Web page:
• Avoid irritants: Use mild, unscented soap and avoid scented hygiene products, douches, and vaginal sprays.
  • Manage underlying health conditions: If you have diabetes, work to maintain good blood sugar control. Strengthen your immune system through a healthy diet, regular exercise, and stress management techniques.
  • Maintain proper hygiene: Practice good genital hygiene by keeping the area clean and dry. Wipe from front to back to prevent the spread of bacteria from the rectal area.
  • Review medication: Review any current medications with your healthcare provider to ensure they are not contributing to recurring infections. For example, some antibiotics can disrupt the natural balance of bacteria and yeast.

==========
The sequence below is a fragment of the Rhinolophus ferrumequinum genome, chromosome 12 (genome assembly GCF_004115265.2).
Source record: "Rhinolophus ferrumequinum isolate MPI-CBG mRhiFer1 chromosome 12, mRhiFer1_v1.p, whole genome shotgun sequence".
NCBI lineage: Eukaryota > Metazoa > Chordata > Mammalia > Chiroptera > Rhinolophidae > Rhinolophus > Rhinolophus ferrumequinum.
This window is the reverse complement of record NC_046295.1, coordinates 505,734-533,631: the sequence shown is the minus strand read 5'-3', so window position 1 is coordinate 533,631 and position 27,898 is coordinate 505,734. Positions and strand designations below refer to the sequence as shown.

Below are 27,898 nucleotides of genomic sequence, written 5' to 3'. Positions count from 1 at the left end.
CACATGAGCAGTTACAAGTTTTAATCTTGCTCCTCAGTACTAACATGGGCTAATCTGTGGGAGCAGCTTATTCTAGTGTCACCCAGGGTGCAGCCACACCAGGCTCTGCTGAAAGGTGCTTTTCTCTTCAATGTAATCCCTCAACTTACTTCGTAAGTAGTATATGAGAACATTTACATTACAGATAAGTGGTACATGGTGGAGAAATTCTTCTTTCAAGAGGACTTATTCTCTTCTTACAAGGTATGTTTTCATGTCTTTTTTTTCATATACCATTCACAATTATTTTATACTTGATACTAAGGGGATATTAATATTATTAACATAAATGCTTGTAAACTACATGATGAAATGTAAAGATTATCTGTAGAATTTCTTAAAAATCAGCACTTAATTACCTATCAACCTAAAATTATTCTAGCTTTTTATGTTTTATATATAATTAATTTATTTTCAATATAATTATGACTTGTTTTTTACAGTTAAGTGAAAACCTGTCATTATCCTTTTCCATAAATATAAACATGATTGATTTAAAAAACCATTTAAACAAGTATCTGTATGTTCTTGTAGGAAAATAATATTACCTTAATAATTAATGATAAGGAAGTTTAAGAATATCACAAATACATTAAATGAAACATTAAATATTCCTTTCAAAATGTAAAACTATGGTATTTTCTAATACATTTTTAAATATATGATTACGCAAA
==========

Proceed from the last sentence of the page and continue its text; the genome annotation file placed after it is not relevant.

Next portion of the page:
• Consult a healthcare provider: Regular check-ups and consultations with a healthcare provider are essential to properly diagnose and treat recurrent yeast infections. They can also help rule out other conditions that may mimic yeast infections.
  • Don’t forget your partner: In some cases, sexual partners may also need to be treated to prevent reinfection.

By combining these approaches, you can effectively manage and reduce the frequency of recurring yeast infections. Always consult a healthcare provider for personalized treatment and advice.

Featured image: Polina Zimmerman/Pexels